The analysts’ consensus at Funcas (Federated Savings Banks for Economic and Social Research) says that the Spanish economy will grow by 1.3% this year and 2% in 2015. In both cases, estimates are in line with the Government’s. Be that as it may, forecasts for next year are much more optimistic than the 1.7% forecasted by the IMF, OECD or the European Commission.
The most troubling data are focused on the labour market, which has been unable to recover. The unemployment rate for this year is at 24.5%, with a fall of just 1.5% expected in 2015, which will leave the ratio at 23%, still an alarmingly high figure.
Spanish minister Luis de Guindos said this week that GDP evolution in the fourth quarter will be “very similar” to that seen in the third. He stated that the depreciation of the Euro and the plummeting price of raw materials will be an extra boost for the Spanish economy in the months ahead. There is little doubt that these external variables can give the Spanish economy a little push, but it would be counterproductive to think that the depreciation of the Euro and oil prices will help overall GDP. It would be more logical to focus efforts on impelling new policies that encourage investment in the Eurozone and allow for credit lending to reach the real economy.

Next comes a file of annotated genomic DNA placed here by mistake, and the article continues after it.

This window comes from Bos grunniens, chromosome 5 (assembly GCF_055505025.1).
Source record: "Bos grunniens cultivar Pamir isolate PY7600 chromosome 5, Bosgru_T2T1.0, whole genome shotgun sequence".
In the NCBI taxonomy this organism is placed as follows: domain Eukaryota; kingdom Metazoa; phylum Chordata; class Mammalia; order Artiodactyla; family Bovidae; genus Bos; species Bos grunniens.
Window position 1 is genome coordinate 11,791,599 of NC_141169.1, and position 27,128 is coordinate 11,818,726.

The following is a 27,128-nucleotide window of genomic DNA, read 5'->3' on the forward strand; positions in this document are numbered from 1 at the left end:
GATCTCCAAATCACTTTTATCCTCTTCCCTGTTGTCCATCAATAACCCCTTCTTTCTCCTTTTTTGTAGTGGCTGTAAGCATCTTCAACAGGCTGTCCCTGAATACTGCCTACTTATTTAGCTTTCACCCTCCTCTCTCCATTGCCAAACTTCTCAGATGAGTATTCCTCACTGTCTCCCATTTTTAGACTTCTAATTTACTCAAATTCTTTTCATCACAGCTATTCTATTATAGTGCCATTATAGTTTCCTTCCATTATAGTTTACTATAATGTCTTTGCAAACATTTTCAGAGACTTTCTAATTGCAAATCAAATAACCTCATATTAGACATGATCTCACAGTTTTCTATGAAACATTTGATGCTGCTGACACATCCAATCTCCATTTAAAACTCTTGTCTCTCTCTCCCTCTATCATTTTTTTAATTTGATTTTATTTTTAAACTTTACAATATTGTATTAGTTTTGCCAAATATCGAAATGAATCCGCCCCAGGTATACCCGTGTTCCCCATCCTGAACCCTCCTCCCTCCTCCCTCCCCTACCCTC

The Eurozone crisis will be one of the main topics at next weekend´s G-20 meeting. US Treasury secretary Jack Lew has warned Europe that it risks a “lost decade”, expressing his frustration at Europe’s unwillingness – in particular Germany’s – to use fiscal policy.
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